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Intervention Summary

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Senior Reach

Senior Reach is a service-based intervention targeting older adults experiencing problematic mental and emotional states, personality and physical changes, poor health, social isolation, substance abuse, physical abuse or neglect, and risk factors for suicide. Training is provided to members of the community to identify, offer outreach services to, and refer at-risk independent-living older adults. These community partners serve as nontraditional (e.g., restaurant and retail staff, bus drivers, senior center staff) and traditional (e.g., primary care physicians, adult protective services) referral sources. When a trained community partner identifies an older adult who may be in need of help, he or she contacts a call center and provides information on the senior, including name, contact information, and concerns, all of which is kept confidential. The call center then contacts the senior to explain the program, engage the senior, establish possible needs (e.g., transportation, medication, health care, help with financial concerns, mental health care, recreation), and offer Senior Reach services. After an in-home assessment, the senior is referred to the best combination of Senior Reach services available for his or her needs, which may be mental health care, care management, information and referral, or any combination of the three. Treatment planning, which is done in partnership with the senior, is individualized, strengths based, and recovery oriented. When mental health treatment is needed, a solution-focused, brief therapy model is used, typically lasting an average of eight sessions, to address immediate mental health concerns. The trainings, in-home assessments, and therapy are led by licensed mental health professionals, and the call center is staffed by an experienced call center manager.

Descriptive Information

Areas of Interest Mental health promotion
Mental health treatment
Outcomes Review Date: September 2012
1: Isolation
2: Depression
3: Physical, social, and mental health functioning
Outcome Categories Family/relationships
Mental health
Social functioning
Ages 55+ (Older adult)
Genders Male
Female
Races/Ethnicities Data were not reported/available.
Settings Outpatient
Home
Other community settings
Geographic Locations Urban
Suburban
Rural and/or frontier
Implementation History Senior Reach, based on the Spokane Gatekeeper model, has been implemented in five counties in Colorado and one county in Kansas since 2006, serving more than 1,000 older adults with mental health and/or case management services. Senior Reach staff have trained over 26,000 individuals to become community partners who can refer at-risk older adults.
NIH Funding/CER Studies Partially/fully funded by National Institutes of Health: No
Evaluated in comparative effectiveness research studies: Yes
Adaptations Senior Reach trainings and clinical services are available in Spanish, and most program materials have been translated into Spanish.
Adverse Effects No adverse effects, concerns, or unintended consequences were identified by the developer.
IOM Prevention Categories Indicated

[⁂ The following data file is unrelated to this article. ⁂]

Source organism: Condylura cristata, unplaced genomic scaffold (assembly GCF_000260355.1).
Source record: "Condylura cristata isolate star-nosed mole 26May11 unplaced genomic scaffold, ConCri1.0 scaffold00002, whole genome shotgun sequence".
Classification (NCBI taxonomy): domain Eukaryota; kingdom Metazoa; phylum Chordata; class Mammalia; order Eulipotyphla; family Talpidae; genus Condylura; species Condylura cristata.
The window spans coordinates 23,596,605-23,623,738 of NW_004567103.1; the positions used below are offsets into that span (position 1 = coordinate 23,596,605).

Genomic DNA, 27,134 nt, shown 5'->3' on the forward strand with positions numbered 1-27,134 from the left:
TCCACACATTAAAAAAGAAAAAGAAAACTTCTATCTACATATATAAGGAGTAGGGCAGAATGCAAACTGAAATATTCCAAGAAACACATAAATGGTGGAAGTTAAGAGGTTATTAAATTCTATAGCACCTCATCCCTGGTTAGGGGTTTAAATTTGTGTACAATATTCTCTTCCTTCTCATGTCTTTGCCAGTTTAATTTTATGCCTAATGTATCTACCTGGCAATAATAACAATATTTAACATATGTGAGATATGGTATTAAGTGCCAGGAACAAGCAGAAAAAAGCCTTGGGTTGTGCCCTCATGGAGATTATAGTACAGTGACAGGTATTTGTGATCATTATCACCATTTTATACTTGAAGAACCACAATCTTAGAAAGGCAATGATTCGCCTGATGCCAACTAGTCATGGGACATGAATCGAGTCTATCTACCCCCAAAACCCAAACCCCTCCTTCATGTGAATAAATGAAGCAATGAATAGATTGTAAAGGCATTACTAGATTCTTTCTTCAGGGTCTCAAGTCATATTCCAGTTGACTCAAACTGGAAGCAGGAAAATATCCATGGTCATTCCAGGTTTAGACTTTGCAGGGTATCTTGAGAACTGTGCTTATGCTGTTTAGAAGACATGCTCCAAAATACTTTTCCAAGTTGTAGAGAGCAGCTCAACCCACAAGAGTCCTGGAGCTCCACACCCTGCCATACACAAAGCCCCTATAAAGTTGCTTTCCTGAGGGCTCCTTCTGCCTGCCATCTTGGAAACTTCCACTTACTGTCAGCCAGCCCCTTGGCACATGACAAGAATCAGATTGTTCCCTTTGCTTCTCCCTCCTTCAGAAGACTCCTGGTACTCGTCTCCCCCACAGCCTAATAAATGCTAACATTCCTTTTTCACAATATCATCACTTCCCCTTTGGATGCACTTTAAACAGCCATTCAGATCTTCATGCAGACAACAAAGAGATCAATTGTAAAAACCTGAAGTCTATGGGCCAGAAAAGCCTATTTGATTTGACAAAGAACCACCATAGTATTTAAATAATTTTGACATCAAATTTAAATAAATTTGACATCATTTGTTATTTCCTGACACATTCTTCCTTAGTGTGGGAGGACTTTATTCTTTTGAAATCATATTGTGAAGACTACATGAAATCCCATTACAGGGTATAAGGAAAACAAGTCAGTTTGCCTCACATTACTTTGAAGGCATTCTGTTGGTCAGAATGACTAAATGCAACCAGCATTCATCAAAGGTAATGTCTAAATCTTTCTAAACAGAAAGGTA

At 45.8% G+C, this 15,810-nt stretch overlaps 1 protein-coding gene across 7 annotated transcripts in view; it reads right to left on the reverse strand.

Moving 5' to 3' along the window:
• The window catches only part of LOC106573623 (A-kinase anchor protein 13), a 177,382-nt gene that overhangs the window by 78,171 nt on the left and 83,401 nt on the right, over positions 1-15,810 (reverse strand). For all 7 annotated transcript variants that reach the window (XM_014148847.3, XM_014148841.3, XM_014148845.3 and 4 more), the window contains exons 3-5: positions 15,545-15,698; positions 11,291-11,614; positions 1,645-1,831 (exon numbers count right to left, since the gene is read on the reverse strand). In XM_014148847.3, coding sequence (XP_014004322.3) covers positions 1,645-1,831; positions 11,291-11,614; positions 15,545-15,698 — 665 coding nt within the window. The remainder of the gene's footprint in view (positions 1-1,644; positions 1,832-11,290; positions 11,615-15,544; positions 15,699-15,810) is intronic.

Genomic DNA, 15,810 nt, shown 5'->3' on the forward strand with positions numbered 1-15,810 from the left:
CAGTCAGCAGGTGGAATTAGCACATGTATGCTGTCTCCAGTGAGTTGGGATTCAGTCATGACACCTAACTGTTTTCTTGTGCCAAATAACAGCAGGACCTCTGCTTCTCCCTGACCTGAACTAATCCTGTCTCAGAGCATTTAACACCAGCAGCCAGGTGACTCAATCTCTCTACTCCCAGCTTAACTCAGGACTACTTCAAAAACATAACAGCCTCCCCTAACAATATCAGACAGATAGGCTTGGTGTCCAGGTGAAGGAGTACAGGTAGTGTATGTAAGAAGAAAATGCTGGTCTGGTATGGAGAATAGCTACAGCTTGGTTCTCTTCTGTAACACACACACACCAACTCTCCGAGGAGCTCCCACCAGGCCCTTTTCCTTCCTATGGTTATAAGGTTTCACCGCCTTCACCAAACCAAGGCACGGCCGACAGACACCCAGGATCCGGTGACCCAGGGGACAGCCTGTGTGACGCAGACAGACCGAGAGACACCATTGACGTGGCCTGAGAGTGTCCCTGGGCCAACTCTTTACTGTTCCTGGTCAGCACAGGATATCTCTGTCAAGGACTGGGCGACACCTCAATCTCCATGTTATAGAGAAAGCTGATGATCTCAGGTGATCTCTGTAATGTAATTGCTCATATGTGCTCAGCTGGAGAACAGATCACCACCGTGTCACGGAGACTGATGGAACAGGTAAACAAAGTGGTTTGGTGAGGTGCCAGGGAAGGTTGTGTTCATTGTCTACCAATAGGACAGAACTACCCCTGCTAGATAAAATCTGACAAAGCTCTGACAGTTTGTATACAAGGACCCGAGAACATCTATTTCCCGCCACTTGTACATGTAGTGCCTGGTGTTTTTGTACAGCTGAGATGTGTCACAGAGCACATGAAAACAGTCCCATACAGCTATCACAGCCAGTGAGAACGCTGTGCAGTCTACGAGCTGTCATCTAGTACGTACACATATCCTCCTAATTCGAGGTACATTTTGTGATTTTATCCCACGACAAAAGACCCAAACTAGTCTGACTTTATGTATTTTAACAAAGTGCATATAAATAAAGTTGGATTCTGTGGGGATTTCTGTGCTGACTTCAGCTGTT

Quality of Research
Review Date: September 2012

Documents Reviewed

The documents below were reviewed for Quality of Research. The research point of contact can provide information regarding the studies reviewed and the availability of additional materials, including those from more recent studies that may have been conducted.

Study 1

Bartsch, D. A., & Rodgers, V. K. (2009). Senior Reach outcomes in comparison with the Spokane Gatekeeper program. Care Management Journals, 10(3), 82-88.  Pub Med icon

Supplementary Materials

Colorado Department of Human Services, Division of Mental Health, Data and Evaluation Section. (2006). Interrater Reliability Study, CCAR 2006.

Greenberg, S. A. (2012). The Geriatric Depression Scale (GDS). Try This: Best Practices in Nursing Care to Older Adults, Issue 4, Revised. New York, NY: Hartford Institute for Geriatric Nursing.

Kurlowicz, L. (1999). The Geriatric Depression Scale (GDS). Try This: Best Practices in Nursing Care to Older Adults, Issue 4. New York, NY: Hartford Institute for Geriatric Nursing.

National Guideline Clearinghouse. (n.d.). Guideline summary: Depression in older adults. In: Evidence-based geriatric nursing protocols for best practice. Available from the Agency for Healthcare Research and Quality's National Guideline Clearinghouse, http://www.guideline.gov/content.aspx?id=43922

Senior Reach. (n.d.). Keys to building fidelity manual. Lakewood, CO: Author.

Yesavage, J. A., Brink, T. L., Rose, T. L., Lum, O., Huang, V., Adey, M., et al. (1983). Development and validation of a geriatric depression screening scale: A preliminary report. Journal of Psychiatric Research, 17(1), 37-49.  Pub Med icon

Outcomes

Outcome 1: Isolation
Description of Measures Isolation was measured using the Care Manager Survey. Using a 5-point scale ranging from 0 (no impairment) to 4 (major, serious, or complete impairment or impact), research staff rated participants on the following factors that contribute to isolation among older adults: social isolation (e.g., lives alone, has no one to confide in), economic disadvantage (e.g., lacking necessary income from all sources to meet basic needs), emotional disturbance (e.g., anxious, depressed), physical impairment, and cognitive impairment (e.g., confusion; loss of judgment, memory, or concentration).